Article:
Spend no more than three hours a week maintaining my Web sites and social media. Sundays and Mondays (local time) are my weekends. and I'd say if you like Harlequins plus some extra kink. my research. But I will continue to keep a current reading list. 9.2. but of course. and two most days. Anyway. to share what I am reading since that certainly reflects my interests. At first. so no need to follow my routine on those days. I guess “romance novel” is more like it. my education research has to fall within this time as well. riding my bike. Devote at least one hour everyday. The Phnom Pehn Post. I read The Arabs in History by Bernard Lewis. It was surprising—as I said. I'm trying to rope Peou into working out with me. but for no more than one hour. 6. Lucky for me. writing on my novel. probably has to be adjusted if she doesn't want to become a little rolly-polly. Tamil. It might be a little too ambitious. The means. the more I journal the less my blog gets filled with this sort of minutia. So. Also. fun and very sexy: it is the back story of how three ex-Marines come to own and operate a BDSM club with a fair amount of pretty steamy sex scenes. with a minimum of 30 minutes on Sanskrit each day. It came recommended—I know the author—and it was page-turning. not that anyone cares. it is just a buck five on Amazon for the e-book. that would be great. 4. while I did do this (already) for this blog.reading the news. the major South and Southeast Asian online papers—The Nation. The balance is to be spend on German. this was going to be a “big deal” as I was going to track my progress. 3. The monsoons will last here until into October. I decided that was just too much work—calculating percentages and what-not. The New Straights Times. Buddhist Warfare. Continue to read. The New York Review of Books. My other leisure periodical reading—namely. The Irrawaddy. about fourteen hours. and while I suppose it might fall under the erotic genre. One feature I love on the Kindle is it tells you what percentage you have completed in what you are reading (although of my current reading only one item is on the Kindle). Work out every day. Spend at least four hours a week writing on the novel until it is completed. and Confronting Ghosts: Thailand's Shapeless Southern Insurgency and made small dents into what I am still reading. I also decided to “add” a section to my blog at the end of each entry to share what I am currently reading. especially if Brandom stays on 10% week after week (as it has). it seems). this . if you are reading this—great work. has to come out of this time as well. along with work. Anyway. However. 5. While home I didn't do too much reading. Hawai'i and Kentucky. Devote at least one hour to languages. fast reading. given our relative prosperity. to reading and research. keeping my journal. I figure that in the coming week I'll ease into this and see if it is actually doable and doesn't just look good on paper. and I'll be . because of the character development it didn't seem like reading erotica. was Masters at Arms (Rescue Me). The Bangkok Post. The Star. but we'll see. Shannon Pugh is going to begin lending a bit of hand there so that will be more doable. I thought it would make me feel more accountable (to myself? There is something about putting things in public that motivates me. 7. weather permitting. and if people share them or can make a suggestion based on them. I won't keep it up. I know the author—but it was well written. The Jakarta Post. The Times of India and The Hindu—and then see what Google News headlines there are for the USA. working out. Malaysia Kini. that I read on the flight from Tokyo to Bangkok. She has a Cambodian's “conservation of calories” attitude that. Ride my bike one hour everyday. Bahasa and Khmer. I wanted to do this for a couple reasons—one. Also. a collection of texts. and right now Peou says they are rolling in during the late afternoons. Kaly. One worth mentioning. and even languages—are all really “productive leisure” activities. and I think it was well worth that—and by the way. 8. of being fairly “on task” most days.

Contemporary Debates in Metaphysics. German …). 16% of its 404 pages 5. Greek. After having two external hard drives fail in the last 11 months. and I feel actually really helps me make connections in Sanskrit I'd not made before) 2. 48% of its 294 pages 4. and Indo-Aryan (Persian—that is what they speak in Iran. I was happy to see it is just Monday in the United States. it expired. What this also means is that if you are of Western European descent. Current Readings: 1. much more redundant. Historic linguists spend a lot of time figuring out when these separate language groups formed as well as trying to understand the relationships between these languages to help “reconstruct” the proto-language.buying the other books in the series as they come out. and kinship terms. and so I actually am not planning on returning to work until Wednesday USA time. by the way.000 words of my novel and all my Magnum PI episodes. …). Italic (Latin. let me give you a really quick run-down. Albanian. . In the meantime. I am composing this offline and waiting for it to be a decent enough hour for me to go get another SIM card or have this one reactivated. and warmed up some sup rice for breakfast. Building an Affordable House by Fernando Pages Ruiz. albeit Monday evening. Bulgarian).” It is termed “Proto-Indo-European” (shorthand PIE here). or navigating it. I ended up sleeping all afternoon yesterday. 19% of its 741 pages 3. French. They made it last night— it is full of shitake and straw mushrooms and they used frog for the meat. P. meaning it no longer fits onto my “music harddrive” even after I went through and cleared out nearly 2000 duplicate songs earlier in the year. as well as Sanskrit. Baltic (Lithuanian. Armenian. Welsh. and that I will be back on track. I will backup the 1 TB hard drive that all of this is going on. Germanic (English. death. waking up in the evening for just a few hours to eat. Latvian . 50% of its 202 pages (Almost) Back to the Grind Well. Shatibi's Philosophy of Islamic Law by Muhammad Khalid Masud. That works out well. reading about the reconstructed vocabulary (and therefore cognates from across the the IE languages) of body parts. that I won't sleep today. Mallory and D. The Oxford Introduction to Proto-Indo-European and the Proto-Indo-European World by J. The Celtic (Irish. diseases. And once that finishes. and I was up again today by 3AM. 21% of its 756 pages (this is really cool. Once that finishes—computer says in another 54 minutes and 40 seconds—I will back up my laptop. For those who might not know what this is. or perhaps tomorrow. So. showered. losing 45. Slavic (Russian. so far the day has gotten off to a good start. I got up this morning. Adams. I should say. then you share a common cultural (and genetic) . I am backing up my music. Edited by Ted Sider. My music collection has exceeded 150 GB by a pretty considerable sum. I am hoping the process has played out. and even the national language of Afganistran. I tried connecting with my data card last night and found the SIM does not work now—I guess after a few months of non-use. John Hawthorne and Dean Zimmerman. Making it Explicit by Robert Brandom. I decided to be much.. ). It was great. Italian …). Pashto) all are descended from a single “mother language. That and a cup of coffee that is not nearly up to par got me started. the mother-language of Indian languages like Hindi. I read for an hour or more on the Proto-Indo-Europeans. but I do plan to do a little catching up today or tomorrow. Q.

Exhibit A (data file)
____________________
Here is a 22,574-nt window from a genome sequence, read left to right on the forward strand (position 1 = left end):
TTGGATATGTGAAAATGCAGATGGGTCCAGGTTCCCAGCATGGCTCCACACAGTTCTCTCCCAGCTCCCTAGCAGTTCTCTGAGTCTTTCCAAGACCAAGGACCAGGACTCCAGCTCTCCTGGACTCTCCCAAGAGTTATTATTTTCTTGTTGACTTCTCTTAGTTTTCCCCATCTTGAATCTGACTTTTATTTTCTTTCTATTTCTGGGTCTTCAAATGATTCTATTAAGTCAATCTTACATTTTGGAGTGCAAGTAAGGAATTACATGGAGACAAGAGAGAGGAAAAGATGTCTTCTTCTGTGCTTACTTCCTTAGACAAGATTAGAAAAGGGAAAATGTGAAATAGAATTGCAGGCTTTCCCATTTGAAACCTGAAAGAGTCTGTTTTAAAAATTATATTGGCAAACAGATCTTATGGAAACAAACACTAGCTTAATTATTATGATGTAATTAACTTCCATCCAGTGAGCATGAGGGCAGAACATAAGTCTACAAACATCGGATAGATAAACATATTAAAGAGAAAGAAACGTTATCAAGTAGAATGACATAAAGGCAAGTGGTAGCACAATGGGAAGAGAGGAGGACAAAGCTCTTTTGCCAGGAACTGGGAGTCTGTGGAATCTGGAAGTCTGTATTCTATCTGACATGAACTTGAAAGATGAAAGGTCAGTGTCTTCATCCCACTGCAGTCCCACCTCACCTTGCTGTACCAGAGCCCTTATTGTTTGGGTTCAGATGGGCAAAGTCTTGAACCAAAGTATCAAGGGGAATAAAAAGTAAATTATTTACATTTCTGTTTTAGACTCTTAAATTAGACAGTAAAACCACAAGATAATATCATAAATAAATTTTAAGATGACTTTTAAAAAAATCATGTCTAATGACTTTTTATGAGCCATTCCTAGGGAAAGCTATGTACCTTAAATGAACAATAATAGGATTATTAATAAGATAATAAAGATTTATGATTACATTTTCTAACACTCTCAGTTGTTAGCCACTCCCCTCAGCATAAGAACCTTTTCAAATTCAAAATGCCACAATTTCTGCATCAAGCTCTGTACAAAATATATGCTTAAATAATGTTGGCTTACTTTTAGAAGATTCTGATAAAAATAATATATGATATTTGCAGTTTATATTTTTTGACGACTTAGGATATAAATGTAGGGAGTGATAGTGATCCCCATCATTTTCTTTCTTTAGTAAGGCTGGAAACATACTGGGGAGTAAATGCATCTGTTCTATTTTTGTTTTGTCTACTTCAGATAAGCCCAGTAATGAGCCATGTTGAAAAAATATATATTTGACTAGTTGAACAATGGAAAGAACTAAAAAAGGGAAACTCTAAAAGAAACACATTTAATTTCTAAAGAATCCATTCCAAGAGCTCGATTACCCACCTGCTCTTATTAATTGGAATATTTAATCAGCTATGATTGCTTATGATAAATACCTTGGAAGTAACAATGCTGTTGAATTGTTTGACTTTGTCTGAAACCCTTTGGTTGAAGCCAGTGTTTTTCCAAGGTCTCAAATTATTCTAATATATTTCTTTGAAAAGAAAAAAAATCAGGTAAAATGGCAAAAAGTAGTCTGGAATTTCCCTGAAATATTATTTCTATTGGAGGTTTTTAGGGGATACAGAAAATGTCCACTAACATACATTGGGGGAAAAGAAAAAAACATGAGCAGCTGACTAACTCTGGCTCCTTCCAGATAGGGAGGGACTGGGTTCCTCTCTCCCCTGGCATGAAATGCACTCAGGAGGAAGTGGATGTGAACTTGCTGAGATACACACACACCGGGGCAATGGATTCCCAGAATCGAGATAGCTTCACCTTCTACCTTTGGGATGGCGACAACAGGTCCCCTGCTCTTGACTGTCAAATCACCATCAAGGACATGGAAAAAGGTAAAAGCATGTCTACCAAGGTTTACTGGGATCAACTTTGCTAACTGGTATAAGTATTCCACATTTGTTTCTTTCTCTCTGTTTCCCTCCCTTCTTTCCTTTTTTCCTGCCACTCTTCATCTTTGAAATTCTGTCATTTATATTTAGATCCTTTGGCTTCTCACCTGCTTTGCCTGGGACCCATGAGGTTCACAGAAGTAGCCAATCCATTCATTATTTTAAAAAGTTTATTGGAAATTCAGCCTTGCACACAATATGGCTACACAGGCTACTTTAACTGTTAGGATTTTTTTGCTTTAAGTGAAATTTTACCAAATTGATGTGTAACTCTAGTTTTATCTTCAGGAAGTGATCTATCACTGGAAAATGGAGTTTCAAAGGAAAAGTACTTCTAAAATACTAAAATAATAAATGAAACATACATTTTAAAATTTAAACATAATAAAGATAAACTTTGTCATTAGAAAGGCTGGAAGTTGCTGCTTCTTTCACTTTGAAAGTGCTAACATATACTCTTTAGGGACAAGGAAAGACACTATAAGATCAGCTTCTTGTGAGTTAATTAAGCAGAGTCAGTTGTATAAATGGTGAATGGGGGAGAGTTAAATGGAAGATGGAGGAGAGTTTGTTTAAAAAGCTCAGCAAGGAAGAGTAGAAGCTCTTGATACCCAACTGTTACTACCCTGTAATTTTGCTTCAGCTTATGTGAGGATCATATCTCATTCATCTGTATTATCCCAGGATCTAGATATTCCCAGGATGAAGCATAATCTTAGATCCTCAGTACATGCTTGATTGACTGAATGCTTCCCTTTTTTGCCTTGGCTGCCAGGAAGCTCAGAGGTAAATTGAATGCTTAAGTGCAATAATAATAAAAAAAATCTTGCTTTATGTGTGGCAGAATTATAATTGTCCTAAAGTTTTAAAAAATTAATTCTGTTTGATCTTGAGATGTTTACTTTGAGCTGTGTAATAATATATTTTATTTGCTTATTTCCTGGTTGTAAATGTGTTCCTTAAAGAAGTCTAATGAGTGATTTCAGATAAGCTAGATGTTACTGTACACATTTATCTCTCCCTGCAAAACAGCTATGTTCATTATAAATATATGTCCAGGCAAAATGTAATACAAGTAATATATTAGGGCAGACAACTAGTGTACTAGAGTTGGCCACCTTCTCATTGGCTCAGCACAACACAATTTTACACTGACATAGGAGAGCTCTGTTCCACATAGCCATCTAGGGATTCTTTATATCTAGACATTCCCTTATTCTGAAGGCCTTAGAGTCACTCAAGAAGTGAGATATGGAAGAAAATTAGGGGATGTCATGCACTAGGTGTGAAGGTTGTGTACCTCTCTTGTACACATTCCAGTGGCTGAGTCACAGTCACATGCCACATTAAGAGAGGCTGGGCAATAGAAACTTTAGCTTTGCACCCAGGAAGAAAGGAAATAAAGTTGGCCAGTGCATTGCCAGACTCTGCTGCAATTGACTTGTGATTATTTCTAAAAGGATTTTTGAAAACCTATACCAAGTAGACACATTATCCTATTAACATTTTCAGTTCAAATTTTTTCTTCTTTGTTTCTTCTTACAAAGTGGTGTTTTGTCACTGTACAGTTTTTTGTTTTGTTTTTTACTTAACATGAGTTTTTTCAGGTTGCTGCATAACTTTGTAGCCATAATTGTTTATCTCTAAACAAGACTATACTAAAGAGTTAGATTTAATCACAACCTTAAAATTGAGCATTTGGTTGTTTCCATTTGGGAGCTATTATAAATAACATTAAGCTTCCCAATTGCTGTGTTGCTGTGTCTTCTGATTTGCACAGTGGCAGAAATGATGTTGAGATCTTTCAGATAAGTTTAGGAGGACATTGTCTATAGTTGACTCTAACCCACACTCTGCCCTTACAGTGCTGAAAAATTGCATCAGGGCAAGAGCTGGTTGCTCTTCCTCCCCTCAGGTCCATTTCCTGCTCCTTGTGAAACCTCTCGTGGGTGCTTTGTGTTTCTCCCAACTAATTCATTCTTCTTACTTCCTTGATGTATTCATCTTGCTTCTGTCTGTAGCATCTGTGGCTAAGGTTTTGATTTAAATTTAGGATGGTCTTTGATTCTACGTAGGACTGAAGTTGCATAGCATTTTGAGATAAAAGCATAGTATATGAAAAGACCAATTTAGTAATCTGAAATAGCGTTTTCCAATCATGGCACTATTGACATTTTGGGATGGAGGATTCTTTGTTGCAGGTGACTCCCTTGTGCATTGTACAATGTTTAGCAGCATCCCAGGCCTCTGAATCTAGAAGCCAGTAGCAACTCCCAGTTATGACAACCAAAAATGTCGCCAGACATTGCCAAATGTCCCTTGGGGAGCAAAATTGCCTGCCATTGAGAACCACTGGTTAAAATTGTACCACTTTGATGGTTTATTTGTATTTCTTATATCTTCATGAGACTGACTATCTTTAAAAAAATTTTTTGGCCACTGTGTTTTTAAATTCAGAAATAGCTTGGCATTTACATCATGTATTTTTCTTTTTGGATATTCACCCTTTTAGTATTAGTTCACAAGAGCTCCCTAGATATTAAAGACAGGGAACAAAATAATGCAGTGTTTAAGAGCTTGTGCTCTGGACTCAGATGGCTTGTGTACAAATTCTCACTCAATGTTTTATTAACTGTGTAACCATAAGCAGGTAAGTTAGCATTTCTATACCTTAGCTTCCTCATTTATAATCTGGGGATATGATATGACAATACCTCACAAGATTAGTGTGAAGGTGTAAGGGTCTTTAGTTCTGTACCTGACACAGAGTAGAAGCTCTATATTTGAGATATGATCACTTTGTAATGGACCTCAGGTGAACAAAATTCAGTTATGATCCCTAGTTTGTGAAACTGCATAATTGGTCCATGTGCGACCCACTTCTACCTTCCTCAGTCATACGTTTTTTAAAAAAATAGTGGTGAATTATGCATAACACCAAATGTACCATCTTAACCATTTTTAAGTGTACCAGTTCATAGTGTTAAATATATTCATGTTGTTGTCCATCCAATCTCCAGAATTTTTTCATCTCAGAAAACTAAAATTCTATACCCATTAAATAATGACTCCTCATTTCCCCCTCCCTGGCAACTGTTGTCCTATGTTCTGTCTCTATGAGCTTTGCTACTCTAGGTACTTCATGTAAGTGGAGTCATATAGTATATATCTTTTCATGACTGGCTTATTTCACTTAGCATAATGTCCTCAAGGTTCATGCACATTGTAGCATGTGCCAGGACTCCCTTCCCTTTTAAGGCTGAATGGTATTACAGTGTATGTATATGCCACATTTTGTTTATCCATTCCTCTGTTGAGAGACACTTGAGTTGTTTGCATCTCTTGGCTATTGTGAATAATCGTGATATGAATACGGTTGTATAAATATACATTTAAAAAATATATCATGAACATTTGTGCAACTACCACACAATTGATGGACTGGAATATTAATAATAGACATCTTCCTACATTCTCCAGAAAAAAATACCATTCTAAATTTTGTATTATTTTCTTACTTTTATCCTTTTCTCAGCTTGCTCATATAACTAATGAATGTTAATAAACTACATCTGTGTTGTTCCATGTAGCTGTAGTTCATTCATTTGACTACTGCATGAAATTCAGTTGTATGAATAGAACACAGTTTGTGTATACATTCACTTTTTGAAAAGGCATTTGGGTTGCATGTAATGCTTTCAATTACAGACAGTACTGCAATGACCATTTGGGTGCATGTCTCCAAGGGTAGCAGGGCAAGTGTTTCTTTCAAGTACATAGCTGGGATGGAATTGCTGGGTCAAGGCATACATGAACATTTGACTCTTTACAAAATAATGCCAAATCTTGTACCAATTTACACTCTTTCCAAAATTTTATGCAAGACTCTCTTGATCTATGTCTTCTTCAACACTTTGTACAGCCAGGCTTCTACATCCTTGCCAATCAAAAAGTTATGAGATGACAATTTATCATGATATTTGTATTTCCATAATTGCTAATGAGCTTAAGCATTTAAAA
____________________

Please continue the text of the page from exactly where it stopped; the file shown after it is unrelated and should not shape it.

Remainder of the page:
most of the Afghans. carried it home and didn't open it once while there. After that. Pleonastic (adj.”) . haven't touched it since I last blogged) 3. “Dough” is descended from the same root. Anyway . n. Mallory and D. I had been reading Epistemology. John Hawthorne and Dean Zimmerman 5. I finished an article by Cian Dorr titled. but unfortunately I had to backtrack to the beginning of the second chapter there. . having the morphological changes mapped out in such a way that allows me to identify all of these hidden English/German/Sanskrit cognates (as these are the only IE languages I know. I'd read about half of it. Albanian darē. Building an Affordable House by Fernando Pages Ruiz. “There Are No Abstract Objects” that I was not very impressed by. well. yada yada yada). Contemporary Debates in Metaphysics. it now finds itself onto the current reading list that I'd hoped to see shrink (?) rather than expand. Q. it relates to “paradise” as “paradise” (pairi-daēza) literally meant “enclosure. Logic and Grammar in Indian Philosophical Analysis by Bimal Krishna Matilal before leaving Cambodia. What a great morning. “wart” and “frog” have been semantically related since before Sanskrit. Our word from “paradise” and “dough” have a common PIE root word. . Greek dánknō.)—The quality of having used more words than necessary to express meaning (e. Logic and Grammar in Indian Philosophical Analysis by Bimal Krishna Matilal 6. related to enclosures. This relationship was actually one of the most bizarre I learned about so far—the root word actually refers to an “enclosing wall. . our English word “tongs” is a descendant of “bite” (Sanskrit dáśati. as they may have been mudded/caulked and/or earthen enclosures. and a fair amount of the Indians. You've got to admit—that is some pretty cool stuff even if it is the most trivial of trivia. ontological connections that were made .” The root is *dhiĝhs. and so on) (makes sense. perhaps through clay. of just staying curled up and reading! Current Reading: 1. . 50% of its 202 pages Oh.g. So. though. Old Greek and Proto-German diverged. though. Epistemology.ancestry with the Iranians. but it is also neat seeing some of these as loanwords in Bahasa and Khmer). Oh. I began to pick it back up this morning. It was borrowed and transformed by the Greeks into “garden” (parádeisos) and then borrowed into New English and thus we have “paradise” which we have given a meaning beyond just a garden but the relationship is clear (Garden of Eden. It is also amazing to see the sort of . It is really amazing. right?). . Shatibi's Philosophy of Islamic Law by Muhammad Khalid Masud 4.” being from Avestan (the ancient Persian language we know primarily from the Zoroastrian religious texts). . Making it Explicit by Robert Brandom (incidentally. The Oxford Introduction to Proto-Indo-European and the Proto-Indo-European World by J. Edited by Ted Sider. from pleonastism. P. I also decided to share any words I had to look up while reading in the hope that having to remember them long enough to record them would help me really remember them. “He saw it with his own eyes. Adams 2.